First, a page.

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I am having a hard time formulating the following problem. Consider a company that runs a survey across several cities in the US to estimate the percentage of right-handed people and left-handed people each city (we can ignore that ambidextrous people exist for this problem).

We are told that the the counts are biased (presumably with the same bias across all cities), but we don't know how exactly or how much.

The input are the counts for a long list of cities:

city, # right-handed people, # left-handed people
X,   100, 90
Y,   80,  75
Z,   90,  120
...

How can we estimate the true distribution of right-handed people vs left-handed people in each city from this data knowing that there is a bias in the samplng method? I am looking for both Frequentist and Bayesian solutions.

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  • $\begingroup$ I don't understand the part that "estimation method is biased". From your description it seems you have a list of counts, so no estimation was done (so nothing can be biased). Maybe the sample is biased? $\endgroup$ – Tim Feb 9 '15 at 14:28
  • $\begingroup$ @Tim Yes, the counts are biased. I will update the OP to clarify. $\endgroup$ – Josh Feb 9 '15 at 14:29
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First, notice that your estimate depends on how much your sample is biased. For example, say you are interested in average height in the population and you samples only males and no females. This sample would certainly lead you to biased results since there is a difference in height of both genders. So in this kind of cases nothing could be done, since you know nothing about the cases that were not sampled.

If the bias are known you can apply survey weights to correct for those biases. The general idea is that you assign some weights to your observations such that the underrepresented cases are given greater importance, while overrepresented cases lower importance. Weighted mean is a simple example of this approach.

If you have no idea about sample bias, one approach would be to use bootstrap method that was designed for estimating the unknown distributions. In bootstrap you create multiple bootstrap samples by sampling with replacement $N$ cases out of $N$ observations in your dataset in the same manner as you sampled your data from the population. This lets you approximate the (unknown) distribution underlying your data by re-creating it from the sample. See this thread to get better understanding on how bootstrap works, check the books by Efron and Tibshirani (1993), and Davison and Hinkley (2009) and here you will find an example. With bootstrap, if you knew more about your sample, you could also use weights to correct for bias. The method however is not perfect and cannot be used blindly.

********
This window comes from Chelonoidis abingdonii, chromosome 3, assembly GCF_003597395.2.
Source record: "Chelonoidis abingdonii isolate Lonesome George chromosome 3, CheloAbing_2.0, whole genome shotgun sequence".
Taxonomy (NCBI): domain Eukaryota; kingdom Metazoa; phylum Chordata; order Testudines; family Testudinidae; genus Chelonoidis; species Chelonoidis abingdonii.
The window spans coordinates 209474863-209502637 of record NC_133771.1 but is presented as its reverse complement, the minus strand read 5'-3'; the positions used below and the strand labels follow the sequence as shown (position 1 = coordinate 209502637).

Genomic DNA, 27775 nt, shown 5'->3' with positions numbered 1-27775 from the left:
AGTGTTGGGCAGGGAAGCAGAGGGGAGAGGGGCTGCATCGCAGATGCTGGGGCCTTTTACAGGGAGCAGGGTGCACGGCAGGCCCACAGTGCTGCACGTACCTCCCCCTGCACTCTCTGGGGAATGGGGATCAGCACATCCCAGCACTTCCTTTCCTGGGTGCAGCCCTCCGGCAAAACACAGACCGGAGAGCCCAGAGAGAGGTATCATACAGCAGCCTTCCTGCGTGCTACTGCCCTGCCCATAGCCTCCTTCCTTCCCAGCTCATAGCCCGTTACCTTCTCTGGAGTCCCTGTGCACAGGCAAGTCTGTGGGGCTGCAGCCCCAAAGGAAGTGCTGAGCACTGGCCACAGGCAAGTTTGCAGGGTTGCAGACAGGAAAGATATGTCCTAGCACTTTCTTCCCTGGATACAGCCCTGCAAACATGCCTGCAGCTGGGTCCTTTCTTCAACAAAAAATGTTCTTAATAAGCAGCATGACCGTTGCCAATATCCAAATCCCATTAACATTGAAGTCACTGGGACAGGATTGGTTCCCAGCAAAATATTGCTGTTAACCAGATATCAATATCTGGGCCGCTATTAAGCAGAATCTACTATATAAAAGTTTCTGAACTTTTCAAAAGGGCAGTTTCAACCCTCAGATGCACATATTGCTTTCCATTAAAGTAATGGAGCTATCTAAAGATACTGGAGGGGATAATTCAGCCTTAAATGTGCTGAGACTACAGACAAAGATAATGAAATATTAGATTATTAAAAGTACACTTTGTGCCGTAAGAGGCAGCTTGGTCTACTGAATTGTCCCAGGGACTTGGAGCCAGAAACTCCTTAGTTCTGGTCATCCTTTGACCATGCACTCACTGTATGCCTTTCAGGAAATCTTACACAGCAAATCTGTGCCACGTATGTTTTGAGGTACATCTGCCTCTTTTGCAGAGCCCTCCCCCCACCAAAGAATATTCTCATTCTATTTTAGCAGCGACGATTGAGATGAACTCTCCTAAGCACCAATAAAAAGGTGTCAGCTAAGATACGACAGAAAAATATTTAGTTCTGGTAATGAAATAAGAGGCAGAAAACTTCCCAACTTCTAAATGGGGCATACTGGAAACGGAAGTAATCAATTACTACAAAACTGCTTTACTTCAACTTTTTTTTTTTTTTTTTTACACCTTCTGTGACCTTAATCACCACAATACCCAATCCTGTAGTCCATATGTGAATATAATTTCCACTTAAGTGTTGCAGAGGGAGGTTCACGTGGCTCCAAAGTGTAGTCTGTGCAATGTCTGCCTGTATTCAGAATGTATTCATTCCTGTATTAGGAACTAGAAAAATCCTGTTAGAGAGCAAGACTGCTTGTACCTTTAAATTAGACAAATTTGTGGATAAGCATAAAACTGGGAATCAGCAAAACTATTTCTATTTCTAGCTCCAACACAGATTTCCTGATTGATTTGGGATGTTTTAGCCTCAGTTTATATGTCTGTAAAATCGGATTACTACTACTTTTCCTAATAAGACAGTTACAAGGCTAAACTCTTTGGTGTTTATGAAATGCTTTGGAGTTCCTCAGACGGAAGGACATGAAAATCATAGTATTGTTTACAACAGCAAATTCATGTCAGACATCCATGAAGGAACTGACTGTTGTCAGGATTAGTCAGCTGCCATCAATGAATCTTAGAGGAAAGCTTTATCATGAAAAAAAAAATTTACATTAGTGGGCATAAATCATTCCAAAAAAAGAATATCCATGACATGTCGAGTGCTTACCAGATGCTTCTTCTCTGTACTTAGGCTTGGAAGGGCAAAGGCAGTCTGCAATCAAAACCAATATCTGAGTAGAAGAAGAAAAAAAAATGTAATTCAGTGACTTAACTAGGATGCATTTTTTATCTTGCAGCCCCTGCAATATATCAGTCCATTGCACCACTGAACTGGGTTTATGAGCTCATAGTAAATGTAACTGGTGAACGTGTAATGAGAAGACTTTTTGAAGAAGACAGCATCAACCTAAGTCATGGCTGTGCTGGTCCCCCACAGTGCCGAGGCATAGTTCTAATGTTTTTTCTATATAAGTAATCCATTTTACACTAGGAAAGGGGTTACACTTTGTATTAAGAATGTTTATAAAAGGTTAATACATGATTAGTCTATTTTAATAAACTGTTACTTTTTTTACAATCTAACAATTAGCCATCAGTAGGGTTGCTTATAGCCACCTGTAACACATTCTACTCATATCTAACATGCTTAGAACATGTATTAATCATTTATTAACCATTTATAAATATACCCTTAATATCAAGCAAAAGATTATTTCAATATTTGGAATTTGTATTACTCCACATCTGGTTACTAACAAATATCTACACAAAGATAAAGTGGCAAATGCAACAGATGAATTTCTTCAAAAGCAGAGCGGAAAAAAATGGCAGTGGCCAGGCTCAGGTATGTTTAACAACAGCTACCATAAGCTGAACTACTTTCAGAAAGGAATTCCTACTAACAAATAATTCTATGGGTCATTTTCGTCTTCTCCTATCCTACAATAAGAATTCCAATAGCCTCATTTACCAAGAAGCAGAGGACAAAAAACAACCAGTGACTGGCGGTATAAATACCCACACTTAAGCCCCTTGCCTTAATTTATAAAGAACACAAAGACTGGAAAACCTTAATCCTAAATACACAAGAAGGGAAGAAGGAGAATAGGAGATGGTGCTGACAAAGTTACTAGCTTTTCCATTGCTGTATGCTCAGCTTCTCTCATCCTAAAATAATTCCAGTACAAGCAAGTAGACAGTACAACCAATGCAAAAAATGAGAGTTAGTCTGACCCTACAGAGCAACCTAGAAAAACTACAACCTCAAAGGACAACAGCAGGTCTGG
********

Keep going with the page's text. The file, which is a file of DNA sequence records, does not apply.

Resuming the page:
Bayesian approach for this case would be also pretty simple: if $x_i$ are counts or right-handed people in $i = 1,...,N$ cities, where $n_i$ are total populations of the cities, then you could assume Binomial distribution for the counts

$$x_i \sim Binomial(n_i, p)$$

where for parameter $p$ you could assume a "flat", $Uniform(0, 1)$ prior (uninformative), or informative Beta prior if you have some prior assumptions about the proportion. Using informative prior enables you to include out-of-sample information in your model (e.g. about general number of right-handers in the population), and so possibly to correct for the bias, what would be not possible in non-Bayesian approach. The easiest way to estimate this kind of model would be with JAGS or Stan.

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    $\begingroup$ Thanks @Tim. When you say that one could use bootstrap here, I sort of follow the argument, but not quite. How would one do it to estimate the true distributions in this case? $\endgroup$ – Josh Feb 9 '15 at 15:12
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    $\begingroup$ @Josh see my edit. Generally bootstrap won't let you estimate the "true" distribution but rather approximate it by sampling from the data (re-creating it from the data). I included some sources and examples. Hope it helps. $\endgroup$ – Tim Feb 9 '15 at 17:28

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